Early in 2001, a revised range was introduced with a minor, yet effective facelift. All models now featured a new 1.1-litre Fire engine and the Citymatic was dropped. Early 2003 saw another slight revision to the Seicento range. The S was replaced by the Mia, the SX by the Active and a new trim level, the Sound was introduced. There were also some minor amendments to trim items such as wheel covers and upholstery. The Seicento was replaced by the new Panda in early 2004.

What You Get

As can be expected of a car which retailed for as little as £4,990, the Seicento is hardly laden with standard equipment, and the S model lists amongst its standard features black bumpers and a rear wash/wipe, a five speed gearbox and an immobiliser Think basic to avoid disappointment. The interiors are bright and spacious, carrying over the low waistline and airy feel of the Cinquecento. The SX model is fitted with a manual sunroof and attractive wheel trims as well as side rubbing strips and a more powerful heater, but the body coloured bumpers and door mirrors make it appear a classier proposition than the S. The Citymatic offers similar levels of trim to the SX.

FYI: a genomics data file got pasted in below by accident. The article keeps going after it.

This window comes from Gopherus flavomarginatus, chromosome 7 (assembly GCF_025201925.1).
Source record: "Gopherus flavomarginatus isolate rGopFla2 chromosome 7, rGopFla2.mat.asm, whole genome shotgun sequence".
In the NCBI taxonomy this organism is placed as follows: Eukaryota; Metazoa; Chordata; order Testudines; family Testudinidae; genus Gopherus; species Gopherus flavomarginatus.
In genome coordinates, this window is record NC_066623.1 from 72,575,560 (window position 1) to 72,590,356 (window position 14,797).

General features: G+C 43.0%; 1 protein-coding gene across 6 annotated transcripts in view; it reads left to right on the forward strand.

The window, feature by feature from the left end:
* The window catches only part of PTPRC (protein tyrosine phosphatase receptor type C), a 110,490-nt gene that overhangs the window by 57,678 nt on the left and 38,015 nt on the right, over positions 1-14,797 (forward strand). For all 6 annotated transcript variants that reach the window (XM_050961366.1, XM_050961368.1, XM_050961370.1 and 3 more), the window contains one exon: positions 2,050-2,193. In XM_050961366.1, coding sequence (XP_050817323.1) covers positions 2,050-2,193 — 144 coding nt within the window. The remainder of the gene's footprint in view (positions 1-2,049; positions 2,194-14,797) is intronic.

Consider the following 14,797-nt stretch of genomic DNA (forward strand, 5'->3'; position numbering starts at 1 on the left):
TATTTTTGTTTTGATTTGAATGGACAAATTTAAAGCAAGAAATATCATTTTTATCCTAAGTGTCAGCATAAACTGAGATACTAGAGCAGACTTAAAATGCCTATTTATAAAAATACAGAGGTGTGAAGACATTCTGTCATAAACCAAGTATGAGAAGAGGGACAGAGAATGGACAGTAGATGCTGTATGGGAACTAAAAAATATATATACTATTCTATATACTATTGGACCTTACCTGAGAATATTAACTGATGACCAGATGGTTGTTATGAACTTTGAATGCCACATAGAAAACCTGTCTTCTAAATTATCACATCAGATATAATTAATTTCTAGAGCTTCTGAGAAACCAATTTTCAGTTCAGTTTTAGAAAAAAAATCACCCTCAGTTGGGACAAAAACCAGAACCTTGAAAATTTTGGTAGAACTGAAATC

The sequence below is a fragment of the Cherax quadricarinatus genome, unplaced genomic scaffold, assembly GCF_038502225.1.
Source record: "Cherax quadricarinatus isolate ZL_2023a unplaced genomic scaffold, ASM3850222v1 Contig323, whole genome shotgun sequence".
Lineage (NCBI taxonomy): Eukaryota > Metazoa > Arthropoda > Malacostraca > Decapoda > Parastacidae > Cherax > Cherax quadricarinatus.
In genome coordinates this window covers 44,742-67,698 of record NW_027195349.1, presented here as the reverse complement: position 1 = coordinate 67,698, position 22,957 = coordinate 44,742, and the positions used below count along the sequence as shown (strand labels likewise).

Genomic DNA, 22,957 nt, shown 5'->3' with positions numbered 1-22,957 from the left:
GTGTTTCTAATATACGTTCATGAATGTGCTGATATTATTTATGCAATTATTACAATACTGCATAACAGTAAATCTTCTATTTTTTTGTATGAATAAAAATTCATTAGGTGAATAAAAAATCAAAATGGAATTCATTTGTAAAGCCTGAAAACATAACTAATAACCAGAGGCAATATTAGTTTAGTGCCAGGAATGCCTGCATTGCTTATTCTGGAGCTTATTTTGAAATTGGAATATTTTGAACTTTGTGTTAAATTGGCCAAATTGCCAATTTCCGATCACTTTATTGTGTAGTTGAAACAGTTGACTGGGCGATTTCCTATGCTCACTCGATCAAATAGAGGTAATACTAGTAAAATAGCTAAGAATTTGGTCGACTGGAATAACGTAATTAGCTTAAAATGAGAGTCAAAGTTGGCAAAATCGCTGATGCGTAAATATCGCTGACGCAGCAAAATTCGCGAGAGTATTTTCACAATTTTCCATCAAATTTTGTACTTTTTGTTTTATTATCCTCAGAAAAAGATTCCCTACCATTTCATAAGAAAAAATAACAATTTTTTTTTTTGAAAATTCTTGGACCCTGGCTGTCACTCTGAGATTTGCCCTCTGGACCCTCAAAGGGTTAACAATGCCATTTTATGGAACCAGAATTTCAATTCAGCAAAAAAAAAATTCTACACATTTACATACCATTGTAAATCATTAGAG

The Sporting is the most popular model and is fitted with an 1100cc engine, alloy wheels, front fog lights and interior upgrades which include sports seats, a leather steering wheel plus the option of radio/cassette or CD player. A pert rev counter pops out of the dash in a centrally mounted position. Options for the Sporting include air conditioning and an aggressive Abarth sports kit. Metallic paint in either dark or steel grey was an option, but most buyers opted for the signal colours of Starter Red, Black or the eyeball searing Broom Yellow.

What You Pay

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What to Look For